History of Burn Hall
Burn Hall traces its history back to 1943 when missionaries from St. Joseph's Society Mill Hill, London, established the Burn Hall School in Srinagar. It was named after an English Manor House, which had a hall with a stream (burn) running through it hence the name 'Burn Hall'.
In 1943, the missionaries established Burn Hall School in a rented home in Srinagar, with the motto "Industria Floremus - In Toil We Flourish". In 1948, Father Tijssen set up Burn Hall School in a small hotel building, the Abbot Hotel. Father Scanlon: the first principal of the school along with Borekamp and Mallet were appointed in staff. The Fathers replicated the system and promoted sports and extra-curricular activities such as music, debate, dramatics, and art as a means of character building.
Later on, additional space was acquired and more buildings were added to accommodate an increasing number of students and the school came under the control of the Diocesan Board of Education, Rawalpindi. In 1956, a school building was constructed a few miles outside the town, on Mansehra Road, the present location. Its purpose was to provide more room for the seniors and it became known as Senior Burn Hall, while the campus in the city center initially became Junior Burn Hall and later Burn Hall for Girls.
In 1977, the Burn Hall School Abbottabad, was taken over by the Pakistan Army and renamed as the 'Army Burn Hall College '.
History of Golden Eagle
Golden Eagle with its magical powers is considered as the deadliest natural hunting weapon, and most cherished bird of the mangols. In attack mode it is one of the fastest animals on earth and lethal aerial predator in the animal kingdom. It often flies in a slight dihedral, which means the wings are often held in a slight, upturned. The race is found in central Kazakhstan, eastern Iran, China and along the Himalayas.
Golden eagles are found in early cultures and older religions as well as national and military insignias. The symbolic meaning of the golden eagle is that of strong will and empowerment. The Golden Eagle comes into our lives as a message that an inevitable opportunity is beginning to surface and will open, therefore will be received and hence, finds linkages with the motto Quo Non Ascendam.
Quo non ascendam (To What Height can I not Rise)
History of the motto can be traced back to 17th century. First time the motto Quo non ascendet (What heights will he not scale?) appears on coat’s arm of Nicolas Fouquet, the then finance minister of King Louis XIV in France. The symbol can be found in many rooms and decorations at Vaux-le-Vicomte.
The impressive monogram with inspirational motto stimulates students’ inner capability, their self-confidence and ability to achieve the impossible.
Syed Ahmad Shaheed (SAS) House
Syed Ahmad Shaheed Barelvi (1786–1831), was a revolutionary Islamist Sufi and hero of the Battle of Balakot in 1831. He is considered the first modern Islamic leader to lead a movement that was "religious, military and political". Thus, Syed Ahmad Shaheed has become a symbol of the gallantry character, bravery and fighting for the rightful and just cause. Owing to these characteristics St Gabriel's Houses was renamed as SAS House. SAS House is a classic example of British architecture. It is a two storey building with the capacity of accommodating more than 150 students.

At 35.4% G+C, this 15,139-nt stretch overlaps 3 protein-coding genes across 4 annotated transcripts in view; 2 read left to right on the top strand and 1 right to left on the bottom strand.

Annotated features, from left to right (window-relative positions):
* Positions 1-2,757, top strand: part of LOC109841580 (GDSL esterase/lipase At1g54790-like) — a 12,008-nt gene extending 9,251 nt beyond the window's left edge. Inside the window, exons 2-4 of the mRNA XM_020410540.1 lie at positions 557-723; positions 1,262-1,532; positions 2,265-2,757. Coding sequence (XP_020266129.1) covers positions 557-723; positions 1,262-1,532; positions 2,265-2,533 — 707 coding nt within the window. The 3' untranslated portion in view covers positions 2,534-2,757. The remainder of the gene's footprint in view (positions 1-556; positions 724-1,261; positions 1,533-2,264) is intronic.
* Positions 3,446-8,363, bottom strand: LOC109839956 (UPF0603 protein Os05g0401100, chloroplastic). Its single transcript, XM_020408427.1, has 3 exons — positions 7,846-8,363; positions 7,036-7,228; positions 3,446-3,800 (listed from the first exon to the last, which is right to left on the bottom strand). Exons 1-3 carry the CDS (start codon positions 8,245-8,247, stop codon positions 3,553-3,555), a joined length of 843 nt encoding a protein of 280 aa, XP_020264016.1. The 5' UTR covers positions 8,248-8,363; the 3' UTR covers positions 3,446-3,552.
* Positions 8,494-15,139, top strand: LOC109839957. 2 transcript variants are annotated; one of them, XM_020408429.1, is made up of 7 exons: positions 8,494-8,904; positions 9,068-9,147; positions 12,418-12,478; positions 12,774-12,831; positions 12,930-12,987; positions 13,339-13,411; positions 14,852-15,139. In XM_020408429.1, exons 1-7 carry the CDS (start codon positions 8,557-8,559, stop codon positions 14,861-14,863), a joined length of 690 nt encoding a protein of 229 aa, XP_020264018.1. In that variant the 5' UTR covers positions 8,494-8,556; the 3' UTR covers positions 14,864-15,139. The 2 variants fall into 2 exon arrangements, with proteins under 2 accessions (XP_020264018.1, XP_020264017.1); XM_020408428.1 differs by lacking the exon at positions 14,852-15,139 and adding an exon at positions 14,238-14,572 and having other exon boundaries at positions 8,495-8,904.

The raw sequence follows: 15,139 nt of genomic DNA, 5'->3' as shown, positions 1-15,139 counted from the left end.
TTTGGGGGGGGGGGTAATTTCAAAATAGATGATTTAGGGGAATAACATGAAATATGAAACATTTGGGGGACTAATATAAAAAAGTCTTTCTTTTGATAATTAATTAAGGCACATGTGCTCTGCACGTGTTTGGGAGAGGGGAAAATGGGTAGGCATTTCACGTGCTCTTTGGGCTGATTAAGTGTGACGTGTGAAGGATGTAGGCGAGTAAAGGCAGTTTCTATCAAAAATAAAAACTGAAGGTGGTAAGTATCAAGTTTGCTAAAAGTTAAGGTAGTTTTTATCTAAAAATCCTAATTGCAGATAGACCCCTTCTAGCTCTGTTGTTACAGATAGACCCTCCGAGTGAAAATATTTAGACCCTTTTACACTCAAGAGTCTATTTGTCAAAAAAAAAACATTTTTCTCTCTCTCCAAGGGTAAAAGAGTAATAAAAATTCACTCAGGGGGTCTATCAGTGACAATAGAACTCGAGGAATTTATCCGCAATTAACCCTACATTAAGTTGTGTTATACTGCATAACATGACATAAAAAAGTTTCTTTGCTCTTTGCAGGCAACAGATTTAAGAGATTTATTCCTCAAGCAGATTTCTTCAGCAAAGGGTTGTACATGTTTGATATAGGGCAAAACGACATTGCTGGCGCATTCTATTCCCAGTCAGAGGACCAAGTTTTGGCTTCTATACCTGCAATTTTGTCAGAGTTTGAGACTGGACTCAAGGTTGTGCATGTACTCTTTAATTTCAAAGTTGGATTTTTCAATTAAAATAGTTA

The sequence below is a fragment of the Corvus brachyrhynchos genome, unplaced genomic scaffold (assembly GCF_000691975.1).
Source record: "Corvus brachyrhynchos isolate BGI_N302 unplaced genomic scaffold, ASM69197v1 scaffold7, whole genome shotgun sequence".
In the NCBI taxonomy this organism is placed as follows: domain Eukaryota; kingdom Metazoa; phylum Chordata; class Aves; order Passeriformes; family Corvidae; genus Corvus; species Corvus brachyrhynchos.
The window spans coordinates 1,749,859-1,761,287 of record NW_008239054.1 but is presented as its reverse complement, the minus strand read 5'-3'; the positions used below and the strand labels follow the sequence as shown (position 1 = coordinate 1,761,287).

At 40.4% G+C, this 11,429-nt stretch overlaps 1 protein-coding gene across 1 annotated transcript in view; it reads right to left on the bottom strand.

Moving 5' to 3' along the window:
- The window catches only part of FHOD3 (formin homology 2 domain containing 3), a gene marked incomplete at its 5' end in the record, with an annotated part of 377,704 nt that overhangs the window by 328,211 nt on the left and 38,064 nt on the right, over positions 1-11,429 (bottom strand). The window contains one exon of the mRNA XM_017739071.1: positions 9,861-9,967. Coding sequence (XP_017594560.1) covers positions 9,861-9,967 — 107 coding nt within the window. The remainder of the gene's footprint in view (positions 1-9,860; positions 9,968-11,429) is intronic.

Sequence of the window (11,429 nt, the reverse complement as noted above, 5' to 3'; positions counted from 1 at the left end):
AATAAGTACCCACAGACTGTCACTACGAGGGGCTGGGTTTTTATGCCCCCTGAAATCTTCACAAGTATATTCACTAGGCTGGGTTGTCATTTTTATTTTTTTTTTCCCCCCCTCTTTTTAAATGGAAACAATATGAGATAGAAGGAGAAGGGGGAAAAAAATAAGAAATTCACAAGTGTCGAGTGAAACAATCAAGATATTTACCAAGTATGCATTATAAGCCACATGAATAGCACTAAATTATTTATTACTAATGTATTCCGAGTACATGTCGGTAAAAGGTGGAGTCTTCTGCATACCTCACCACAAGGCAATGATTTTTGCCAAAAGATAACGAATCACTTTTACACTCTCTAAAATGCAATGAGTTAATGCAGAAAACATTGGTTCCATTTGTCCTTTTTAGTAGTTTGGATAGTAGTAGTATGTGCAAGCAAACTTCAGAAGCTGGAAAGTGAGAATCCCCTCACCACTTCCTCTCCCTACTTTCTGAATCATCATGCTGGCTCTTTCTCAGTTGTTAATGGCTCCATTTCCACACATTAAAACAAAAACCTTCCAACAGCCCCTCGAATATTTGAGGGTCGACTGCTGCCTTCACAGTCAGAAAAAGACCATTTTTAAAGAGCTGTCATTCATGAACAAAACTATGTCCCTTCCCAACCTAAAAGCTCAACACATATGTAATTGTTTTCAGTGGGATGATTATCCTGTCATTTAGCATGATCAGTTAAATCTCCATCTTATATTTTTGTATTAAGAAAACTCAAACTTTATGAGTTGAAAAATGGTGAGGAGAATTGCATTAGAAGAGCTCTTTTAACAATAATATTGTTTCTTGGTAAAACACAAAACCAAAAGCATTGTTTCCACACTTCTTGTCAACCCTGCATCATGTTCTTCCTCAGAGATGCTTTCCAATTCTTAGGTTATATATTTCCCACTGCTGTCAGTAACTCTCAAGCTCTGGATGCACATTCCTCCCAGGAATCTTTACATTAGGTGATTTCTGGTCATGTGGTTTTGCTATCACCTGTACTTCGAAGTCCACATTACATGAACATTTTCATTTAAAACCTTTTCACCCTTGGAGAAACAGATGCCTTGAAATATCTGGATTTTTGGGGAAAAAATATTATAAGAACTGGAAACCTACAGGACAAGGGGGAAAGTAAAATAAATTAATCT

Shah Ismail Shaheed(SIS) House
Shah Ismail Shaheed was a man of word as well as action. He was an Islamic scholar and a warrior in the jihad proclaimed by Syed Ahmed Shaheed with Pushtoon tribes support against the Sikh kingdom in Punjab. Shah Ismail was a devoted follower and companion of Syed Ahmad Shaheed. He was martyred on 6 May 1831 during a fierce battle at Balakot. Like Syed Ahmad Shaheed, Shah Ismail Shaheed has also shown the path of liberation to the Muslims of India. Taking into the consideration of the great sacrifices of Shah Ismail Shaheed, the St Michael House was renamed as Shah Ismail Shaheed House. It is located in the new Academic Block building with the capacity to accommodate more than 150 students.
Sultan Tipu Shaheed (STS) House
Sultan Tipu Shaheed, the Tiger of Mysore, was a capable and innovative ruler and is considered a pioneer of rocket artillery. He continued fighting the British and defeated them in 1783. He was martyred on 4 May 1799 at Srirangapatna, during Fourth Anglo-Mysore War with the forces of the British East India Company, supported by the Marathas and the Nizam of Hyderabad. Sultan Tipu is highly regarded by the Muslims of subcontinent due to heroism, valor and fearlessness. His towering image inspires the young generation. Due to his unparalleled steadfastness and valour against British imperialism, one of the hostels of Burn Hall has been named after him.
Sultan Tipu Shaheed House is a large hostel facility for the boarders which was constructed in 1980s.
Sher Khan Shaheed (SKS) House
Captain Karnal Sher Khan Shaheed, Nishan-e-Haider-1999, is a hero of our times, who fought and martyred at Kargil. During the battle, the commanding officer of Indian Army wrote that Captain Karnal Sher Khan Shaheed must awarded the highest military award. Taking into consideration of his devotion, commitment, determination and inspirer heroism, one of the hostel of Burn Hall has been named after him. Sher Khan Shaheed House is consisted of two blocks (A&B). Junior students: from 5th class to 8th class are accommodated in B block. While the senior students are accommodated in A Block.